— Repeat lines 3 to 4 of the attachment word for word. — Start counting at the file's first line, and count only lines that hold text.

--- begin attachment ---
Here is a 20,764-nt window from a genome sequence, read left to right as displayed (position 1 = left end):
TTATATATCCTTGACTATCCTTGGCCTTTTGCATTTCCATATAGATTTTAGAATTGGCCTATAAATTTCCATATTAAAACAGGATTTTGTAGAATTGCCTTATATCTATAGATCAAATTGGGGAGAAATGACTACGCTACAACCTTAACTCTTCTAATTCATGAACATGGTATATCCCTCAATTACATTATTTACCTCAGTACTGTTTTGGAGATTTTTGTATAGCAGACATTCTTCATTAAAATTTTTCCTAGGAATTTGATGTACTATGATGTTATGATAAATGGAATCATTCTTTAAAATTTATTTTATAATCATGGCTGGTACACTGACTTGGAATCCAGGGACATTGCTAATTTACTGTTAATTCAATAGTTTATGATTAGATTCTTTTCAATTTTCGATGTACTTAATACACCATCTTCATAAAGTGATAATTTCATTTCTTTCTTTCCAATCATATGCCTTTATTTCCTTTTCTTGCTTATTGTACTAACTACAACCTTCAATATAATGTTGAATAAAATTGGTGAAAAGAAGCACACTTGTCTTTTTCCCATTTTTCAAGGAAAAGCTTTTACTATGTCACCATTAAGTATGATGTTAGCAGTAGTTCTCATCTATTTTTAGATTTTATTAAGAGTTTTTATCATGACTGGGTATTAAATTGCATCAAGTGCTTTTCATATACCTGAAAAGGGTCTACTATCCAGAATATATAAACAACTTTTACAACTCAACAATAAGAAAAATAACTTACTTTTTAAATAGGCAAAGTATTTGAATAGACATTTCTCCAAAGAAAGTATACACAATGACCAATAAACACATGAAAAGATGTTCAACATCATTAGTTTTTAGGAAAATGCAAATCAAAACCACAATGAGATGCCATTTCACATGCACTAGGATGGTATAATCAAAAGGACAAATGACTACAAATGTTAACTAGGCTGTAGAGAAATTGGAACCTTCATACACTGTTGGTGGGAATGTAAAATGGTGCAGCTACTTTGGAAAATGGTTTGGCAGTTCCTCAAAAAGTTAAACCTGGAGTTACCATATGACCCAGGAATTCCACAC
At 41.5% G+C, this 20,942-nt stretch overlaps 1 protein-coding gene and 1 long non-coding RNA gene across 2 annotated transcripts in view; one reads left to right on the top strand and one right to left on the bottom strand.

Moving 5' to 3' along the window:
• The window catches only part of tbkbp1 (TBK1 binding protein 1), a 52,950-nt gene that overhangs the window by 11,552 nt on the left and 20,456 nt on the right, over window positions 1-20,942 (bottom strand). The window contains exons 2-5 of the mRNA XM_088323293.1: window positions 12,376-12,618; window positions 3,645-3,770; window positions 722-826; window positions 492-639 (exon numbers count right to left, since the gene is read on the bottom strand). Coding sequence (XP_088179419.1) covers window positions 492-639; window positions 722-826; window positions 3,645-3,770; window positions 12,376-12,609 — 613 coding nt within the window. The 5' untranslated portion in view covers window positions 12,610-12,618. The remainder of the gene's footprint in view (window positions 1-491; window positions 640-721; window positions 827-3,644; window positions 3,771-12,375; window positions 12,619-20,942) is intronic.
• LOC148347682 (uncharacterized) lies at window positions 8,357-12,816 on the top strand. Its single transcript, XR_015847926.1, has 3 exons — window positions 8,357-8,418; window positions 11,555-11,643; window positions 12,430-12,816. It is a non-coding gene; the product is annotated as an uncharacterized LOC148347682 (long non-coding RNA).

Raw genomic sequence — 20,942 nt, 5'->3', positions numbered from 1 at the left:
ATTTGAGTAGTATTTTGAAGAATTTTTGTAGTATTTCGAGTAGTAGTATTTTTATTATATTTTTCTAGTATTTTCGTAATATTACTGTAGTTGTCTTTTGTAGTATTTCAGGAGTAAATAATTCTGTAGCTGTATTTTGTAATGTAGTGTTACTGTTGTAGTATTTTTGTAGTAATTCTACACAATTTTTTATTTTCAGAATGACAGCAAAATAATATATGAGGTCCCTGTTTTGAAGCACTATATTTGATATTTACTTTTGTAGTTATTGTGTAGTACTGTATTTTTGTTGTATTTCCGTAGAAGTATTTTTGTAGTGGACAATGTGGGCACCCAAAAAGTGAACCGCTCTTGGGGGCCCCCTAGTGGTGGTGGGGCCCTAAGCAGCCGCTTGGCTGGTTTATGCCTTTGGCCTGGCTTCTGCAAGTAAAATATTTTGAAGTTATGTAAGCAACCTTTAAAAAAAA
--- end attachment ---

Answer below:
At 41.5% G+C, this 20,942-nt stretch overlaps 1 protein-coding gene and 1 long non-coding RNA gene across 2 annotated transcripts in view; one reads left to right on the top strand and one right to left on the bottom strand.

Moving 5' to 3' along the window: